- Frank Woolfe Regarding the 2500 do you remember what series of amp connectors were used for power and for interconnecting cables
- Dave Wisherd Unfortunately, I do not. You could check a 1978, or so, AMP catalog for a match? AMP was THE player in electronic connectors back in those days. CPI used the AMP Mod 1 for the PCB interconnects. Excellent quality stuff.
- Frank Woolfe One of my 2000’s is the same
Dave Wisherd Steve Mieth came up that fix. He was the Chief Engineer for all the radios from the CP300 to the CP2500. An OUTSTANDING engineer, he later worked for us at Spectrian where he led the effort for our UHF transmitter development for the Hughes PLRS tactical location system. It was one of our most successful programs. Later at WhereNet, he helped on antenna development for our 2.5 Ghz RF location system tags. He was also great guy and good friend who rebuilt Alfa Romeos and did ham moon bounce as hobbies. One of the most capable engineers that I ever had the good fortune to work with. A rare combination of first principle thinking and hands on execution.
Greg Campbell > Dave Wisherd one of my CP2000’s is like this and another has clear silicone, and when I was having issues with another CP2000 I noticed it had no potting at all on it. When touching in that area indicated it may need similar potting I did not want to use glue making repairs difficult or silicone that sweats acid on the components.
So I came up with the idea of packing around the area with something that is easily removed and wont corrode the components and worked perfectly ever since. Good old 3M BLU TACK did the job! Actually invented in 1969! From Google – Bostik Blu-Tack® is a permanently plastic reusable material that can be used as a removable adhesive or to model with. It has excellent moulding qualities as it resists slump, will not shrink, dry out or harden and can be used over and over again
· Attached are manual (pre-Excel or even Lotus 1-2-3) spreadsheets for CPI product in late 1978. All CPI product suffered high labor cost as we could not afford an automatic insertion machine for PCB component stuffing.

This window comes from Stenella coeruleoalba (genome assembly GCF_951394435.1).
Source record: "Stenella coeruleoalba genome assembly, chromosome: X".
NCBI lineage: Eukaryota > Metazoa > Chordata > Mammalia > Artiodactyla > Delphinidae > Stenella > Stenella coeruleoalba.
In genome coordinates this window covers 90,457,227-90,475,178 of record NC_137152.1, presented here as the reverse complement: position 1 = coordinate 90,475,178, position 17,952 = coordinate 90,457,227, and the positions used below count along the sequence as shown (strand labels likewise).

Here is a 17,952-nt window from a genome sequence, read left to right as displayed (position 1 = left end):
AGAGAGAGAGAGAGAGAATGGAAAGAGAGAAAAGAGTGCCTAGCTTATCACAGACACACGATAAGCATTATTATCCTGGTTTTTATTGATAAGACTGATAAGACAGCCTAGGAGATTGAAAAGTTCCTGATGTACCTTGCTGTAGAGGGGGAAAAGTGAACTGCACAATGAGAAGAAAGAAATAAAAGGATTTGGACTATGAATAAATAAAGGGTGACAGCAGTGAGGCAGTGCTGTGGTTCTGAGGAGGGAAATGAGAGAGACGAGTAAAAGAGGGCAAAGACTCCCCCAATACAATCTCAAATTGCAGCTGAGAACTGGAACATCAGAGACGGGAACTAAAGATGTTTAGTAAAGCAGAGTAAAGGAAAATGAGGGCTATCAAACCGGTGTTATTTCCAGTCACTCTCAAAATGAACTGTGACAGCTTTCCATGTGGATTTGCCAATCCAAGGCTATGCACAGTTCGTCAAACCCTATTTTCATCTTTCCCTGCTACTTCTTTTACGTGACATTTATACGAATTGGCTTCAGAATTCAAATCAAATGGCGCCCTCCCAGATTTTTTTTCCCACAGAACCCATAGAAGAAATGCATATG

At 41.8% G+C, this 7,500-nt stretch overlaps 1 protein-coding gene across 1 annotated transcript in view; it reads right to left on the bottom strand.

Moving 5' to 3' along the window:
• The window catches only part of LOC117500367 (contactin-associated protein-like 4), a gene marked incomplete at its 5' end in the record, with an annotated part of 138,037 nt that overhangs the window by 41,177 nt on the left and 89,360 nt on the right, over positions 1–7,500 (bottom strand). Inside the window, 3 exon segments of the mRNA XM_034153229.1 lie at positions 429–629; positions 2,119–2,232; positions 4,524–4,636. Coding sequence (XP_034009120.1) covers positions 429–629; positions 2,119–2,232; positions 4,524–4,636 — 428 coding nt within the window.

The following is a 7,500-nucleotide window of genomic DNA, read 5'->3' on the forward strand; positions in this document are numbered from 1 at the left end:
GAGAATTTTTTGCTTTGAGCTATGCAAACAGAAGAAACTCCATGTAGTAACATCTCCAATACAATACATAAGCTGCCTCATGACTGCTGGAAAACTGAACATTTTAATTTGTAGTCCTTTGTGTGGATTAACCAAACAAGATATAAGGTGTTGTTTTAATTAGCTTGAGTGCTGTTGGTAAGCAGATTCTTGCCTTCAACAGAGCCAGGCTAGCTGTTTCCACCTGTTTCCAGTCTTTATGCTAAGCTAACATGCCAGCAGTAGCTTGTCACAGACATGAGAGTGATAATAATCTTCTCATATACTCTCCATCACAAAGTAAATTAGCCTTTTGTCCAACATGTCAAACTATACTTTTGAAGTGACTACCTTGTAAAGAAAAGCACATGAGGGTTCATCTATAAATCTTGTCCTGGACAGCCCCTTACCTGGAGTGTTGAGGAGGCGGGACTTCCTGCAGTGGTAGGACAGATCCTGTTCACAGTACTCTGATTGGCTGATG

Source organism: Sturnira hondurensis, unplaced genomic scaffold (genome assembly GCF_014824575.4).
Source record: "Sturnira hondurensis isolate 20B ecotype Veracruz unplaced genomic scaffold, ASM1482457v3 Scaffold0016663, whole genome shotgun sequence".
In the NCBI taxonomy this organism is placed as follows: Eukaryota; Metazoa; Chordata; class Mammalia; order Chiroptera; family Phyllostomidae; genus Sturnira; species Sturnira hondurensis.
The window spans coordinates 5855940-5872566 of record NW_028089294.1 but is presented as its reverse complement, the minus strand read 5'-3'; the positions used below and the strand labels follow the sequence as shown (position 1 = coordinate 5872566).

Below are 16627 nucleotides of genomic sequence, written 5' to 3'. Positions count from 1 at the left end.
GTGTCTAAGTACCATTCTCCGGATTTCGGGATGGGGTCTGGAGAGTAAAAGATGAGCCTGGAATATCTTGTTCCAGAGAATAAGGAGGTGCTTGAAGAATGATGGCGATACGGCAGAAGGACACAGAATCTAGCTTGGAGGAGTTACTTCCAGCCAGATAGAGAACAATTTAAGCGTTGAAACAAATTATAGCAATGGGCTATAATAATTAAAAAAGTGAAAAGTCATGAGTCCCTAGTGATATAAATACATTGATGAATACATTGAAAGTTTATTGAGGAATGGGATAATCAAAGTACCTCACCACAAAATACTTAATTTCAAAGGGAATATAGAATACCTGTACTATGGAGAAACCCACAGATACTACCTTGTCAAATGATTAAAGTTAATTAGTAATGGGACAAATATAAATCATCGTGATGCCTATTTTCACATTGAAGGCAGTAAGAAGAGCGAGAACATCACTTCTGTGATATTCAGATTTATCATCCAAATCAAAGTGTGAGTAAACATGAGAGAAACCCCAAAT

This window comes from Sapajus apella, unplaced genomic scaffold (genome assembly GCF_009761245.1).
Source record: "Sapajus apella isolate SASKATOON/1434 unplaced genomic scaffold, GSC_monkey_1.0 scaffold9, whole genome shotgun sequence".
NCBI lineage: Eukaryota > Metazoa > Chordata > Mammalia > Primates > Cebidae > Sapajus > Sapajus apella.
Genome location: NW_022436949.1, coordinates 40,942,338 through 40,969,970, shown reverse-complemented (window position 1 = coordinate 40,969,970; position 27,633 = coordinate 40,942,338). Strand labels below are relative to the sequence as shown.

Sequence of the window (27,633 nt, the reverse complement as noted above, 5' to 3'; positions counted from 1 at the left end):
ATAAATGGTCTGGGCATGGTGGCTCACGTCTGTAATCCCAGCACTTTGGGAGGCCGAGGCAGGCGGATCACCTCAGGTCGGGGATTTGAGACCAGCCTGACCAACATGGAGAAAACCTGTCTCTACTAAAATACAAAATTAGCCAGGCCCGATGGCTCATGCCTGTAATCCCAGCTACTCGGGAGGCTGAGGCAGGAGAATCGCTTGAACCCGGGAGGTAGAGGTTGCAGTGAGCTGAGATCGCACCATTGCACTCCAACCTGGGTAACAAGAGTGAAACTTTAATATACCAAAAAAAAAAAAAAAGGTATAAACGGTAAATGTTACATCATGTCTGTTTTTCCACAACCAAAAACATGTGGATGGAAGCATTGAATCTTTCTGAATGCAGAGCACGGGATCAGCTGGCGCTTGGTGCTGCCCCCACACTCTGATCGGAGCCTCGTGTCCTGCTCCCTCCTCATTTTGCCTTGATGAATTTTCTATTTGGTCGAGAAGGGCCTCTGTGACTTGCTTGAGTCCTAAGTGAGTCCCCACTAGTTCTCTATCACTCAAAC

Jim & Jack Callahan (good guys!) at Tram were still impressed as the original handwired D-201 tube unit was 40 hours of assembly labor alone vs. ~4 hours for the CP-2000. Today, an iPhone is less than a couple of minutes of hand labor! I notice that the CP-400 ($110 materials), FT-76 and FC-70 were missing on the Price Sheet. This was near the end of CPI and perhaps we were trimming the product line?
The CP-2000 introduction in the Fall of 1977 was a big success and financial windfall for CPI. We did a new radio each year with a Fall intro for leading into the main CB selling season. The CP-2500 was a great radio but the market for a VERY expense mobile CB was quite limited. I think that we probably sold less than 1000 of the CP-2500 = financial problems!
The FC-60 (6 vs. 7 digits) used an AMI chip and was much cheaper to make. The CP-2500 mobile speaker had an option to add an internal audio PA module (SP-1A). Note the punch out holes on the back. I think that we may have actually shipped some? If, so this would be the rarest of all CPI stuff. The Signal Power mobile antenna along with the Monitor Scope were prototyped but never made it to production. Both worked quite well but there was no money by then to put them into production.
CPI MS-2000 Modulation Monitor
Dave Wisherd replied to his own comment: “I remember that Bob Samsel, the lead design engineer, used a 5″ CRT with about 5 MHz BW? The unit detected the XMT RF envelope for modulation waveform. It did not have a spectrum analyzer function for checking the CB channels for activity. Today, a digital scope with LCD display could be used to directly look at the RF output waveform. Even better, the radio could be programmed to do a channel sweep and the scope could do a time-to -frequency conversion = channel activity monitor (poor man’s spectrum analyzer).” Upon a bit more memory recall, in my old age, the CRT was a 5UP1, a standard tube in those days.”